Opposition to uniform civil code an 'insult' to judiciary: VHP
VHP on Wednesday said opposition to the introduction of a uniform civil code in the country was an "insult" to the judiciary, and alleged that Congress was doing so for its vote bank politics.
New Delhi: VHP on Wednesday said opposition to the introduction of a uniform civil code in the country was an "insult" to the judiciary, and alleged that Congress was doing so for its vote bank politics.
The VHP also accused the Congress of instigating Muslims, and appealed to the opposition party and the community to shed their obstinacy and come forward in paving the way for brining uniform civil code while following Supreme Court directions.
"The reaction by Congress and Muslim fundamentalists on the Supreme Court direction for bringing about the Uniform Civil Code is an insult to the judiciary and also against the country's interests.
"VHP appeals to the Congress and the Muslim community to leave aside their obstinacy and follow the Supreme Court directions and come forward to pave the way for common civil code," VHP joint general secretary Surendra Jail said.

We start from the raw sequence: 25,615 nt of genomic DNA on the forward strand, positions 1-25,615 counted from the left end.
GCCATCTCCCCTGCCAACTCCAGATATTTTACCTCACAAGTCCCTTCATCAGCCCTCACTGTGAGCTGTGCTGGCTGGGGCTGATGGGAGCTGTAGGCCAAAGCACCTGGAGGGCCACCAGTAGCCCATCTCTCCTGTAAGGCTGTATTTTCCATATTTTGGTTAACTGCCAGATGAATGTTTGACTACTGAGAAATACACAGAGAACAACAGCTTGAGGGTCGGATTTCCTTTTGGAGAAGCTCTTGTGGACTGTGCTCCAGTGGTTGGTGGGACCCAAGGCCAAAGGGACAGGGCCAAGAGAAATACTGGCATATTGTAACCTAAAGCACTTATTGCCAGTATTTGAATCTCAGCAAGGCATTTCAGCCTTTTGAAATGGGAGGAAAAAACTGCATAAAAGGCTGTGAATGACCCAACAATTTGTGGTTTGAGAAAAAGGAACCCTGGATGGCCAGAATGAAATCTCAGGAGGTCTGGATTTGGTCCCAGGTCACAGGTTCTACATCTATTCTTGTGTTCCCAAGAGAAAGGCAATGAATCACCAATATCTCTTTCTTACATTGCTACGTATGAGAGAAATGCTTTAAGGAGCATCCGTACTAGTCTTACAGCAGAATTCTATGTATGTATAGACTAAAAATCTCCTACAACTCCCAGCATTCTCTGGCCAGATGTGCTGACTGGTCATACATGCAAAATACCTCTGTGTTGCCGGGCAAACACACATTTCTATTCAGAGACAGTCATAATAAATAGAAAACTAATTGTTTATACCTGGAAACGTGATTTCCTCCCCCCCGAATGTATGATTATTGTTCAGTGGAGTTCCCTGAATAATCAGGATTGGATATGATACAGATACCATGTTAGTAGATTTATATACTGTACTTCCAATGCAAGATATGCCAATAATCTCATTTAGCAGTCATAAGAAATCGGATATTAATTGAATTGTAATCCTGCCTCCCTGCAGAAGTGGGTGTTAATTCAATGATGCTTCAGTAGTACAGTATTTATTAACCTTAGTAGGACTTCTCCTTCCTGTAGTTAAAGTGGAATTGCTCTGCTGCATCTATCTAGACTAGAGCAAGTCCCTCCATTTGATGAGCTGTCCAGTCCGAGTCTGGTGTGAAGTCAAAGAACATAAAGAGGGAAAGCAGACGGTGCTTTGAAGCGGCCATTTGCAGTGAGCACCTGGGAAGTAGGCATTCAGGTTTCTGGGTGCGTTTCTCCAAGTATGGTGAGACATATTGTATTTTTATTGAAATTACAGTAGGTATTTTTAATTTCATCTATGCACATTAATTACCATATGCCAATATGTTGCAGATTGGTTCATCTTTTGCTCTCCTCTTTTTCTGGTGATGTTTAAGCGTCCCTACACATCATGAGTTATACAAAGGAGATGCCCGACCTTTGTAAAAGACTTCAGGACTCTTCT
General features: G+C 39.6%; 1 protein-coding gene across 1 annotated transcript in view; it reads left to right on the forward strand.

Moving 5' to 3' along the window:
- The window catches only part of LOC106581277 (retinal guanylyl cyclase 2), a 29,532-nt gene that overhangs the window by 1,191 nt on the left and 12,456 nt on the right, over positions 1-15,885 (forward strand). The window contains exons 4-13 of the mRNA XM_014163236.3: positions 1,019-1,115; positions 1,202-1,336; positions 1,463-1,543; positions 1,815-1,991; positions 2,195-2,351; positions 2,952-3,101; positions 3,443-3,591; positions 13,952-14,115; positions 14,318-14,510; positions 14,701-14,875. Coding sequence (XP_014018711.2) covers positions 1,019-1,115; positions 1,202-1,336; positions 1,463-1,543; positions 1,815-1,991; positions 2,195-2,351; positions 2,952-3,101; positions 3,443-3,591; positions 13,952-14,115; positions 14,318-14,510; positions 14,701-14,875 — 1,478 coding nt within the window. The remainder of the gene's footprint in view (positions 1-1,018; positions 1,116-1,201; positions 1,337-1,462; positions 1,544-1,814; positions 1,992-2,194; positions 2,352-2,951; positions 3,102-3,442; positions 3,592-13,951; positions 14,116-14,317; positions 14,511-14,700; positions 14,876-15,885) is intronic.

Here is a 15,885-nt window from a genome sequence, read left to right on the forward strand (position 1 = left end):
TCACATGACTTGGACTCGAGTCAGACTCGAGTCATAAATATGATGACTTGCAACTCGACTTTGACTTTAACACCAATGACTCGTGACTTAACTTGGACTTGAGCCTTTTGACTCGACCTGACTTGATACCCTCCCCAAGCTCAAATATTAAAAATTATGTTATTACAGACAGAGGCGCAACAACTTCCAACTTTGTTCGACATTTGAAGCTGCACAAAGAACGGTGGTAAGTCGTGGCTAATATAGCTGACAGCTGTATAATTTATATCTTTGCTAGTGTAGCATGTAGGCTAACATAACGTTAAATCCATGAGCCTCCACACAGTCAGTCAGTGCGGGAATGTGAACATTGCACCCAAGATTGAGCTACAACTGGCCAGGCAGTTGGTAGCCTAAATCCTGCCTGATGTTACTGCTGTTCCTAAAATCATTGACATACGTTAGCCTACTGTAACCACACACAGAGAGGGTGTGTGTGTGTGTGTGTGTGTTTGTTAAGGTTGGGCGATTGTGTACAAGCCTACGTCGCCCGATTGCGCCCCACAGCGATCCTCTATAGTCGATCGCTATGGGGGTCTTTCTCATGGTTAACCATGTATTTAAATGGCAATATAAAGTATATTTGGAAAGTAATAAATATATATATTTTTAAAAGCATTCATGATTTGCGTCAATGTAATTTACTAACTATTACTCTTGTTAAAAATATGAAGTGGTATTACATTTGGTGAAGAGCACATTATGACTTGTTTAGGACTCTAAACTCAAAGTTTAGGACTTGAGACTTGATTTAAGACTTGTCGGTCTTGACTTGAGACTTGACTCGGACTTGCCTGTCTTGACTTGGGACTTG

Attacking the Congress, he said, "For a few Muslim votes, the Congress has always insulted India's judiciary and the Constitution...This Muslim appeasement policy of Congress led to the country's partition. Now again they are trying to take the Muslim community towards dissatisfaction..."
Advocating for a uniform civil code for all citizens of the country, the VHP leader said no other country except India has different laws for its different citizens.
"Except India, nowhere in the world there are separate laws for different people," he said, adding that in India, Goa has a common code for its people and due to it "we have not seen any Muslim that has left the state".
"Why in the rest of the country, they have problems," he questioned.
Law Minister D V Sadananda Gowda said yesterday that a Uniform Civil Code is necessary for national integration but any decision to bring it can be taken only after wider consultations. His assertion that triggered a debate came a day after the Supreme Court asked the Centre whether it is willing to bring in a common code.